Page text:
Thursday, November 16, 2017

How to Cut (or Not Cut) your Wax Box Bottoms

     I would not feel like my 1986-1991 Topps baseball card sets were complete if they did not include the 8-16 card Wax Box Bottom sets.

     Today, I received 6 uncut panels of 1989 Topps Wax Box Bottoms in the mail (not shown).  Although they were uncut, one of the panels had been trimmed around the border just a little to closely.

     Although I like to purchase my Wax Box Bottom cards uncut, I am guilty of cutting every single one of them into individual cards.  I actually wouldn't mind purchasing cut cards if I trusted the cutting ability of the people I was buying the cards from. 

     My main point is that I think a thin strip of border should be left around all four sides in you're going to cut them.  That way they'll be no question whether too much of the card has been cut off already.  If you cut the entire border off, people are not going to be able to tell how good your cutting skills are through an online picture, and will probably shy away from purchasing your Wax Box Cards. 

     Finding Wax Box Bottoms in top condition can be difficult, since this is the surface of a wax box that gets the most abused.  Out of a single panel, you might get 1 or 2 good cards.  The rest will probably be creased or scuffed.  In many cases, they'll have a wavy cut from someone that had no business holding a pair of scissors.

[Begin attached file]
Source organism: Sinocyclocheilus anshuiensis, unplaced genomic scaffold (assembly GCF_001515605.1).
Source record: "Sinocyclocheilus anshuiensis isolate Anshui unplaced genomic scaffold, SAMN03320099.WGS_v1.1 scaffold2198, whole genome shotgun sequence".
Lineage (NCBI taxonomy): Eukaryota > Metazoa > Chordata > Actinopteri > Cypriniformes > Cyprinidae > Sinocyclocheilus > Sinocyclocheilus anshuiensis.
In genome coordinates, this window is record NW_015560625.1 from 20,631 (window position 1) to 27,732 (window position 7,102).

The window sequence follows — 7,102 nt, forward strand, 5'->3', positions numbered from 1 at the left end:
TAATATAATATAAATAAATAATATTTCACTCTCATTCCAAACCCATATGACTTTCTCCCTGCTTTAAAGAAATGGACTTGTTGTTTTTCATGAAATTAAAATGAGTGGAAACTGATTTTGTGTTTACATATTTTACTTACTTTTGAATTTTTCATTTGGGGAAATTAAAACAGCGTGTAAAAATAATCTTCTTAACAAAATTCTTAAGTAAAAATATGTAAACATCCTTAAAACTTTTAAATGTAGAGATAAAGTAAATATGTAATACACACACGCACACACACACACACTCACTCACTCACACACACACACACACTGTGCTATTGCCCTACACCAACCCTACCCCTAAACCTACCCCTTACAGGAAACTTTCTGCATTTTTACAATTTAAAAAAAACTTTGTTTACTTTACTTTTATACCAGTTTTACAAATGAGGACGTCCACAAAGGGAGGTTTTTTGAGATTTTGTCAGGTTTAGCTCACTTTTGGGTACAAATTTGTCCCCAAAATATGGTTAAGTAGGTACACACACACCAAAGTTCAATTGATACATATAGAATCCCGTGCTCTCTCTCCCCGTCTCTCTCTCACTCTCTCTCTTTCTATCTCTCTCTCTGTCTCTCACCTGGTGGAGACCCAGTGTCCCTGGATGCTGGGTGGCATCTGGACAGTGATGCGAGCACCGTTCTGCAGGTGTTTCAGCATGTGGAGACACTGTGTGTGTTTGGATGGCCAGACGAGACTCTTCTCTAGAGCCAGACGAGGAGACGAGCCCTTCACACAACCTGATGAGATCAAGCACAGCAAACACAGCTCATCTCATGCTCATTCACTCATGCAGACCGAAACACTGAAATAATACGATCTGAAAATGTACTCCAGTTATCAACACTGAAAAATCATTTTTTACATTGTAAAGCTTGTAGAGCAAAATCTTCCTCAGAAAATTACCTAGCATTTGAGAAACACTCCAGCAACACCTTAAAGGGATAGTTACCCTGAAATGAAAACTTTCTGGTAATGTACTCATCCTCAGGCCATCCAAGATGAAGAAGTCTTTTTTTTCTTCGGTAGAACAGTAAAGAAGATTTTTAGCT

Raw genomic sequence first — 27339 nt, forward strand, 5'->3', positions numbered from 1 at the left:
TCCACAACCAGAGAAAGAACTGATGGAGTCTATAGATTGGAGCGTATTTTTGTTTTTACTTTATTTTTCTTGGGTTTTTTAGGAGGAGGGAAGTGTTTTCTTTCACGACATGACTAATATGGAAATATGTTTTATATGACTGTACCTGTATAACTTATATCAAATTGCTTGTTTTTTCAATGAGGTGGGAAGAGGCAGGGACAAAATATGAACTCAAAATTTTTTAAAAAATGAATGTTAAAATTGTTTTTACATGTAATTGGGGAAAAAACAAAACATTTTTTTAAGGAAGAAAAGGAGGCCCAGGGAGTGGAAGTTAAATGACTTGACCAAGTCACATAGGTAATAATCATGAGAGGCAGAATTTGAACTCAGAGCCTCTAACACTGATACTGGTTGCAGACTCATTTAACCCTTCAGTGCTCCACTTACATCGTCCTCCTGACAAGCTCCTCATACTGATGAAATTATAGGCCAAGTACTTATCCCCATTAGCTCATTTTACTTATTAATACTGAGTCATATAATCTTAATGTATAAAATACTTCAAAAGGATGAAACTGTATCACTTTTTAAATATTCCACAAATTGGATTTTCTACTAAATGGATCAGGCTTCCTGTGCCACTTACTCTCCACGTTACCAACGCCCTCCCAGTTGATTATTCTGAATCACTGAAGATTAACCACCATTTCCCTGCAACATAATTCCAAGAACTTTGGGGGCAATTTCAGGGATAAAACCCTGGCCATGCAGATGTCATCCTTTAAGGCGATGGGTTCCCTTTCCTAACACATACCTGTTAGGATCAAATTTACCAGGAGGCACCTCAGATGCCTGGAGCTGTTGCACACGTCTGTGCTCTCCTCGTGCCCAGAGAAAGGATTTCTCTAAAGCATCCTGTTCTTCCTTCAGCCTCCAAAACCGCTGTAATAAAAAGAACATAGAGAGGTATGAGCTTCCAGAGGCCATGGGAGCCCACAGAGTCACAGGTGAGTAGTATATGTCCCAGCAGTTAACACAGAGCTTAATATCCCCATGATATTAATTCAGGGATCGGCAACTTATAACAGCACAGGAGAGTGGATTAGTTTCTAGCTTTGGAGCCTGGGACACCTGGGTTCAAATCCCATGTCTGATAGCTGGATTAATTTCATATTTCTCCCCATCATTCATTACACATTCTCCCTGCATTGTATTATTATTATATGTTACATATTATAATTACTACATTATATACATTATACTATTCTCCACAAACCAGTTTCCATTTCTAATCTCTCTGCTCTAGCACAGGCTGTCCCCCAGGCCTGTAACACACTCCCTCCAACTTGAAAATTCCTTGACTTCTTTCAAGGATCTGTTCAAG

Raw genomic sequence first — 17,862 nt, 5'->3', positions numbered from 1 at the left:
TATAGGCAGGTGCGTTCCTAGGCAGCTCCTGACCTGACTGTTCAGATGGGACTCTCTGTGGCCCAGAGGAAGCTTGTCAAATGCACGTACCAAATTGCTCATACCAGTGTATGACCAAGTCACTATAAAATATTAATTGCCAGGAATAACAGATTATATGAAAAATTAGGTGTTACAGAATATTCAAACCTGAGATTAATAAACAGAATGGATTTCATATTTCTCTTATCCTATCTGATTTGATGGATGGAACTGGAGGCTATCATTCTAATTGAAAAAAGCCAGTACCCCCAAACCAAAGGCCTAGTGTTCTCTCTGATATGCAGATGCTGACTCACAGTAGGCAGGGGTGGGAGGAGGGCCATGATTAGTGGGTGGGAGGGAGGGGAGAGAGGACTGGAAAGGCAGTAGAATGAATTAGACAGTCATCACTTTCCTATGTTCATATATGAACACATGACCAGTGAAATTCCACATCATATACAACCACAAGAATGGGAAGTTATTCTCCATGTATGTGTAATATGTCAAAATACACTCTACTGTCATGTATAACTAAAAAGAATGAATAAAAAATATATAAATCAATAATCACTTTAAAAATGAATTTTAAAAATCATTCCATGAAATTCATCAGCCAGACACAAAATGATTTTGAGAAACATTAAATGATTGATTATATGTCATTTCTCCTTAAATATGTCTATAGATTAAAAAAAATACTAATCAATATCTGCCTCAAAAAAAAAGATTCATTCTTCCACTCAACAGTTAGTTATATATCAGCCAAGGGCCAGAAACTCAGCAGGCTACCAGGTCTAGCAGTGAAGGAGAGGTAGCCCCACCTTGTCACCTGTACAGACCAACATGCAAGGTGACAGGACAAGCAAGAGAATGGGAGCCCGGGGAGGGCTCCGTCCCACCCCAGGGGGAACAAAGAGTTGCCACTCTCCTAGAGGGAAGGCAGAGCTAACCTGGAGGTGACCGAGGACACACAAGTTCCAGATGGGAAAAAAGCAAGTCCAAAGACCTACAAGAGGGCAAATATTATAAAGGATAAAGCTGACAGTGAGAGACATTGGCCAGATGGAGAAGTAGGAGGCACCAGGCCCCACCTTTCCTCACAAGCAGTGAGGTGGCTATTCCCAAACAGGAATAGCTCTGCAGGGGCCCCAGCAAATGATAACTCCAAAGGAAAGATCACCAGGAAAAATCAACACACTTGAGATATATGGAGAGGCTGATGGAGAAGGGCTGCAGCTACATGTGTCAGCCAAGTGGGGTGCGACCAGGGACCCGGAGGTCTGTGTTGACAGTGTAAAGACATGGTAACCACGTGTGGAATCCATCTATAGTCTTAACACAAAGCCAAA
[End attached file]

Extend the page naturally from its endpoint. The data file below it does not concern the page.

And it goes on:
At first, it may seem instinctive to cut off the entire border around the card.  Once have, you'll probably start questioning yourself if you did it right.  Then you'll keep cutting, and cutting, and cutting until you know you've messed up the card.  The only way to really tell if the card hasn't been cut up too badly is to leave a little bit of the black border around the edges.

     The 1987 Topps Wax Bottom cards shown above have all been cut in the manner I described with a little piece of the black border remaining.  The 1988 Topps Wax Bottom cards have also been cut in the manner I described, but the black border only exists between the 4 cards of this set with a white border around the exterior of the 4 four cards.  That leaves 2 black borders, and 2 white borders around each of the '88s.

      Of all the Wax Box Bottoms sets, the 1987 set is the only one that doesn't measure the 2-1/2" x 3-1/2" size.  It is also the only set that doesn't contain 16 cards.


Saturday, November 4, 2017

A few more Topps Gallery of Champions metal cards